Students Fed Up With Prison Profits

By Mark Harrison, TNC contributing writer

A 32-hour sit-in forced the Office of Administration at Ithaca College to shut down in December 2000 when dozens of students demanded that their food dollars not be used to finance prisons for profit. Protesters called upon the College in New York State to terminate its catering contract with Sodexho Marriott Management because food sales revenue helps fund Corrections Corporation of America (CCA), a large private-prison corporation with a lamentable history of prisoner abuse and neglect.

Sodexho Alliance is the parent company of Sodexho Marriott Management and the largest institutional investor in CCA. Sodexho Alliance CEO Pierre Bellon says, "Our mission is to create and offer services that contribute to a more pleasant way of life for people wherever and whenever they come together." But Sodexho's mission failed for the pregnant woman in the Tennessee CCA prison who suffered for 12 hours in excruciating pain while waiting for medical attention for an undiagnosed complication. The investor failed in a quest for a "more pleasant way of life" for the young woman who was sexually assaulted for five days by an all-male CCA transport crew while being moved from a Texas prison to a lockup in Colorado.

Sodexho's investment strategy fell short of providing a "more pleasant way of life" for the widow of the inmate who was murdered even after she had repeatedly warned CCA staff that her imprisoned husband's life was in danger. These stories are just a few of the documented incidents that have occurred in prisons operated by CCA, facilities often staffed with underpaid and minimally-trained guards, where government regulations are few. These stories suggest that the true mission of Sodexho is the same as any for-profit business, to increase the bottom line, no matter what. That's profiteering in massive human warehousing in plain terms.

Since the Sodexho Alliance merger with Marriott Management Services in March of 1998, forty-eight cents on every food dollar spent in over 400 campuses has benefited the private prison investor. In January the company proposed a $900 million take-over of Sodexho Marriott Management which means that one hundred cents out of every dollar would capitalize Sodexho Alliance. Approximately $3.6 billion has been funneled from colleges to the French-owned catering group in three years. The cash offer to purchase all remaining Sodexho Marriott Management stock opens formally at the end of March when a "standstill agreement" expires. Sodexho Alliance has an 8 percent stake in CCA, according to latest SEC filings, and last September the catering giant entered into an agreement to acquire 100 percent of the UK Detention Services and Corrections Corporations of Australia. The catering behemoth is heavily invested in privatized prisons, and college students may easily become unwitting conspirators in a plot that proves crime pays.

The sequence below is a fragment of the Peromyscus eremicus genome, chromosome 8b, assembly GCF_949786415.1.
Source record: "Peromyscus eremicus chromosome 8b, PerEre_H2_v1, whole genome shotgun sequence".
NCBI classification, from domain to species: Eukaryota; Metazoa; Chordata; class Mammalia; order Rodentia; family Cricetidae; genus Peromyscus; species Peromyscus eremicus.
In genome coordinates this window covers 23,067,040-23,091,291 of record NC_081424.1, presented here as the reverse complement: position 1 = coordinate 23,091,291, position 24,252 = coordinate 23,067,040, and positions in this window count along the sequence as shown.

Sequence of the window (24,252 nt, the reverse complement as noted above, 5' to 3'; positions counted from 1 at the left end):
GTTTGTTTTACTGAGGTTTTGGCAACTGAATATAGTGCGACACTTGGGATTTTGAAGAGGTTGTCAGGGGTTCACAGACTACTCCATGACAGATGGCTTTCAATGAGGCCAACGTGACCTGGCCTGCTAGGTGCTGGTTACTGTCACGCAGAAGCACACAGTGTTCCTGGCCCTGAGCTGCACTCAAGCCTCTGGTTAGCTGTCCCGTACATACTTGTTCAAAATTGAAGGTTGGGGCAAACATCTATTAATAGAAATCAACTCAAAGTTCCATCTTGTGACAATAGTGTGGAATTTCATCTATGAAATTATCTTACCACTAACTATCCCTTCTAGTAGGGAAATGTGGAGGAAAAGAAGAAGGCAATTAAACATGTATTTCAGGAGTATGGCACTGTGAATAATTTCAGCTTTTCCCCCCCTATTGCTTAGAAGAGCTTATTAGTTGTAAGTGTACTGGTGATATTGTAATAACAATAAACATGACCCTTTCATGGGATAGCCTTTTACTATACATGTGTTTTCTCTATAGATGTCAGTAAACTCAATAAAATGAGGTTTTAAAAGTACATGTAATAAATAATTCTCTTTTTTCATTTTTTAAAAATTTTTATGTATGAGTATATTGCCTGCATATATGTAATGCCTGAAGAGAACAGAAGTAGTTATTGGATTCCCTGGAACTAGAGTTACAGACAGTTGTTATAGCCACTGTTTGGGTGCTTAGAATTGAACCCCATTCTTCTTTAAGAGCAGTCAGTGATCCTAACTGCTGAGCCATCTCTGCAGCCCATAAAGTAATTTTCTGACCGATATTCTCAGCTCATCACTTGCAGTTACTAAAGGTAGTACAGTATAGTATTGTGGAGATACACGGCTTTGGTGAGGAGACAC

Students in the US and Canada who are organized under the Not With Our Money! Campaign have criticized the Sodexho buy-out saying it will be easier for the catering conglomerate to finance the scandal-ridden private prison industry with student dollars. And like Ithaca, many colleges require the purchase of a meal plan so those students are forced to capitalize Corrections Corporations of America.

Appropriately, administration officials at Ithaca College have now agreed to review the school's catering policy and to include students in the decision-making process. Similar protests have resulted in the expulsion of Sodexho Marriott Management from Evergreen State College in Washington State, the State University of New York at Albany, Goucher College in Maryland and James Madison University in Virginia.

The proposed Sodexho buy-out will not change the strategy of organizers who will continue to stage protests that are scheduled to culminate on the Students Day of Action on April 4. Food boycotts, guerrilla theater, public forums and other direct actions will take place on approximately 25 Canadian and US campuses, and there will be solidarity demonstrations overseas. Ali Fischer, president of the two million member U.S.
Student Association, says the issue resonates with students because "We've seen children horribly abused in private facilities ... we've seen higher education budgets slashed to build unnecessary prisons. We don't want more of our dining dollars to feed this corrupt industry."

For information about the Not With Our Money! Campaign contact: Prison Moratorium Project, c/o DSA, 180 Varick St., 12th Floor, New York, NY 10014 / (212) 727-8610 ext. 23 /